Successfully unify your OLTP and OLAP systems - overcome these 9 challenges
Why connect a transactional database to a data warehouse, and the challenges in doing so
Transactional databases serve as the traditional choice for OLTP (Online Transaction Processing). OLTP systems manage and support operational transactions and day-to-day business processes. They handle real-time, high-volume, and short-duration transactions involving data creation, modification, or deletion. OLTP systems prioritise quick response times, aiming for sub-second or low-latency transaction processing to support real-time business operations.
OLTP systems primarily serve operational staff, such as salespeople, customer service representatives, or employees directly involved in day-to-day business activities. Examples: eCommerce systems, banking transaction systems, inventory management systems, point-of-sale systems.
In comparison, data warehouses form the basis for OLAP (Online Analytical Processing). OLAP systems are designed for complex analysis, reporting, and decision-making. They focus on aggregating and summarising data from multiple sources to support business intelligence and strategic analysis.
OLAP systems prioritise query performance and allow for longer response times to handle complex analytical queries involving large datasets. They serve business analysts, data scientists, and decision-makers who require in-depth analysis, trend identification, and strategic insights from the data. Examples: data warehouses, business intelligence platforms, executive dashboards, data mining applications.
While OLTP and OLAP systems serve different purposes and have distinct characteristics, they often complement each other in an organisation’s data ecosystem. Connecting a transactional database to a data warehouse serves several important needs and provides significant benefits for organisations.
However, when connecting a transactional database to a data warehouse, data engineers may encounter several challenges.
The most important obstacles that data engineers need to overcome are:
Data schema and structure: Transactional databases and data warehouses often have different schemas and structures. Transforming the data from the source database to match the schema of the data warehouse can be complex, especially when dealing with changes in data types, relationships, or aggregations.
Data consistency and integrity: Ensuring data consistency and integrity between the transactional database and the data warehouse is crucial. Synchronising data in real-time or near real-time can introduce challenges such as handling conflicts, maintaining referential integrity, and dealing with transactional anomalies.
Latency and real-time requirements: Some use cases demand real-time or near real-time data availability in the data warehouse. Achieving low-latency data integration can be challenging, especially when dealing with high-volume updates and ensuring the timely propagation of changes.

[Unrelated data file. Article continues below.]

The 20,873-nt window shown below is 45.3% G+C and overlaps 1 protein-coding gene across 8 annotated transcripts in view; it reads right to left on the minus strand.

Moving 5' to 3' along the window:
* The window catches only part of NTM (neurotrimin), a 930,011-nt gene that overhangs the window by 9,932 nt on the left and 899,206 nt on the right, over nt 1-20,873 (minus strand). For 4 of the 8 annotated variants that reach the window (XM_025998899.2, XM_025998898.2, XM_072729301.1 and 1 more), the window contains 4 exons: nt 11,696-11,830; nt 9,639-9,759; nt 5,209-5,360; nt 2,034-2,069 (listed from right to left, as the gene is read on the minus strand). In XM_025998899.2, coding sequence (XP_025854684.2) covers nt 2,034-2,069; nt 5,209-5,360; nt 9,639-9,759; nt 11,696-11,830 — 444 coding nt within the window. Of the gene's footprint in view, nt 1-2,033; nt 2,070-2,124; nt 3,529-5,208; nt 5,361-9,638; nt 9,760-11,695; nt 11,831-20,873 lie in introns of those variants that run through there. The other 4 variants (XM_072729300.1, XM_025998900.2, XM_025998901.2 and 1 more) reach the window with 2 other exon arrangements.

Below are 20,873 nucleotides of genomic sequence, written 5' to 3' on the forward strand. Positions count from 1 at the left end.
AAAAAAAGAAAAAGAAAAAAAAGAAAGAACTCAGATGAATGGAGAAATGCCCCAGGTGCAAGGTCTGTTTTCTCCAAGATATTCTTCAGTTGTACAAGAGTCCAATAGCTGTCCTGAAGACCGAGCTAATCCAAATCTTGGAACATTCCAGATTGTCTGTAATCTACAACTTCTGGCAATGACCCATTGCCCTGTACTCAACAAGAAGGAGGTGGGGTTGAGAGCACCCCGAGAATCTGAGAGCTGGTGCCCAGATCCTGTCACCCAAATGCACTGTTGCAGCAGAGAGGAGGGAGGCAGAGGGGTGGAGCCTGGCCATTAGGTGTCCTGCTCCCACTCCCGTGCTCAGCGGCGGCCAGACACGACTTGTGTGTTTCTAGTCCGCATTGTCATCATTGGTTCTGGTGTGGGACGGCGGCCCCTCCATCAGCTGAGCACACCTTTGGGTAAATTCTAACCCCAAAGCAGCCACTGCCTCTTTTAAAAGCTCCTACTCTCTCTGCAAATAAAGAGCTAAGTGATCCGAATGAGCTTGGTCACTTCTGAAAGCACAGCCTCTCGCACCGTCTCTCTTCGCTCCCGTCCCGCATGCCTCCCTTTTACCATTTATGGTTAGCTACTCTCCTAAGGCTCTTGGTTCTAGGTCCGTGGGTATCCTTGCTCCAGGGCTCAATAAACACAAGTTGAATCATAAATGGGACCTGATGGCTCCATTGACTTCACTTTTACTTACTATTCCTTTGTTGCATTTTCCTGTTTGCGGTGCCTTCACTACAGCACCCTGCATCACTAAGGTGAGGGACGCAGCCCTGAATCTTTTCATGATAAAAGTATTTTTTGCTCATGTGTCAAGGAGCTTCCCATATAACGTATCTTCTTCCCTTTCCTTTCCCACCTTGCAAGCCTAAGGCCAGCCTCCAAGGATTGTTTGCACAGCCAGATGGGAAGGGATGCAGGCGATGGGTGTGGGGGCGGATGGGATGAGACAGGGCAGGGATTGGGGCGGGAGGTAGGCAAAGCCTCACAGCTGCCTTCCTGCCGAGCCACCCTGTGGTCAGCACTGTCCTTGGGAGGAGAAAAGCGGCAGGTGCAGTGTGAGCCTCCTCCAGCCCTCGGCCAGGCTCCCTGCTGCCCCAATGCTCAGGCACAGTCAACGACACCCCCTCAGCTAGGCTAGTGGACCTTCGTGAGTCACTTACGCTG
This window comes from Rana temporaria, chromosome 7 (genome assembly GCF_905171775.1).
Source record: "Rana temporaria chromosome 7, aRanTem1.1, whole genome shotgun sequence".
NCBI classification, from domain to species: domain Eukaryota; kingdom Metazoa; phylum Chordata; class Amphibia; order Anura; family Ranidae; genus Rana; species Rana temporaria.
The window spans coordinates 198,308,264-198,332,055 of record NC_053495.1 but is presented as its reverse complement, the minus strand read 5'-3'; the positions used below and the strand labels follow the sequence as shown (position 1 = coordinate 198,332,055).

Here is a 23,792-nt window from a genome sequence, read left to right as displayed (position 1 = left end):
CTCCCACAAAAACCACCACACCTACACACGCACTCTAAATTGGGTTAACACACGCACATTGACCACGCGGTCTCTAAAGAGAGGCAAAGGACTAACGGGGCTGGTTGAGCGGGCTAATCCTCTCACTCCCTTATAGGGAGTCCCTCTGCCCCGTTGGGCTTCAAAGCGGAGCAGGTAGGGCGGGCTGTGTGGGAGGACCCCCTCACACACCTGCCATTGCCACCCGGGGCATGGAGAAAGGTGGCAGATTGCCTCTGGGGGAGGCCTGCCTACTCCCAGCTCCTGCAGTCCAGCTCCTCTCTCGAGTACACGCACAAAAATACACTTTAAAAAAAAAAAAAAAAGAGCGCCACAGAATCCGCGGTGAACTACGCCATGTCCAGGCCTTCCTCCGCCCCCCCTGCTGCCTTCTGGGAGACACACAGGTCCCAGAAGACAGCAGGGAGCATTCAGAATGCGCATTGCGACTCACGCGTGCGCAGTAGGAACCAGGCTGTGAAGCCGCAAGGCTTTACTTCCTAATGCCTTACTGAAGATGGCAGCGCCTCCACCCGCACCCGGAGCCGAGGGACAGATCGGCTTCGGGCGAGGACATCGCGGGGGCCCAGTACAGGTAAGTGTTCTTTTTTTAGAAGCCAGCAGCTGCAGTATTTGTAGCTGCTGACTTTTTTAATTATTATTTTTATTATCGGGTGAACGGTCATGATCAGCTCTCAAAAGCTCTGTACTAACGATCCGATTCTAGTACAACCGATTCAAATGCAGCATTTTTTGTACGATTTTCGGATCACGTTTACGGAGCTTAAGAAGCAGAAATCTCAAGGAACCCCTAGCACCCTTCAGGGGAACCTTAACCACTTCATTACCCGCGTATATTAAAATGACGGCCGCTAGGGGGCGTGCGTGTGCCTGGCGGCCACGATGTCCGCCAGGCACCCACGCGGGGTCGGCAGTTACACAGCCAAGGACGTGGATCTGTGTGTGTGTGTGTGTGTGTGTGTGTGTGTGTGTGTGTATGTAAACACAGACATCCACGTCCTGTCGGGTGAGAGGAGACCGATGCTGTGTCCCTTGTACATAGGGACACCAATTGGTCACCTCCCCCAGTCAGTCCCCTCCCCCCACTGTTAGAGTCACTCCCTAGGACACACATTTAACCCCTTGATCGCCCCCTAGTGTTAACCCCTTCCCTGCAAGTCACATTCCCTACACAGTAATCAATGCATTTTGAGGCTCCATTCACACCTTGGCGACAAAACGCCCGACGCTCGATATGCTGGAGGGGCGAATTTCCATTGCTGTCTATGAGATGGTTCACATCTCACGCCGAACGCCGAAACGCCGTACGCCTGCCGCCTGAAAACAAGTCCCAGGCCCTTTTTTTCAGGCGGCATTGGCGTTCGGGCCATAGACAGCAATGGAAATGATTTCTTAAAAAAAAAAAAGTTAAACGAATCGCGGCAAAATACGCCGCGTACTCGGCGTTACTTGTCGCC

Performance impact on the source database: Extraction processes, whether batch or real-time, can impact the performance of the transactional database. Heavy extraction queries, resource contention, or additional overhead from CDC or replication processes can lead to increased load and potential performance issues on the source database.
Other challenges include:
Data volume and velocity: Transactional databases often contain large volumes of data, and they can generate high-velocity updates. Handling and processing such large volumes of data in near real-time or batch mode can strain the resources of both the source database and the data warehouse.
Data governance and compliance: Moving data from a transactional database to a data warehouse involves considering data governance and compliance requirements. This includes managing access controls, data privacy, masking or anonymisation, and ensuring proper security measures are in place.
Tooling and compatibility: Different databases and technologies have varying levels of support for the integration methods mentioned earlier. Ensuring compatibility between the source database and the data warehouse, as well as the availability of appropriate tooling or connectors, can be a challenge.
Error handling and monitoring: Monitoring and handling errors or failures that occur during the data integration process is crucial. This includes managing connectivity issues, data inconsistencies, data loss, and implementing effective error handling mechanisms and monitoring tools.
Scalability and resilience: As data volumes and workloads grow, ensuring scalability and resilience of the integration architecture becomes essential. The ability to handle increasing data volumes, adapt to changes in the source database, and handle failures or outages requires careful design and infrastructure considerations.
Addressing these challenges often requires a combination of technical expertise, careful planning, and the selection of appropriate tools and technologies. It is important to understand the specific requirements of the integration, assess the capabilities and limitations of the source database and data warehouse, and design robust and scalable architectures to overcome these challenges effectively.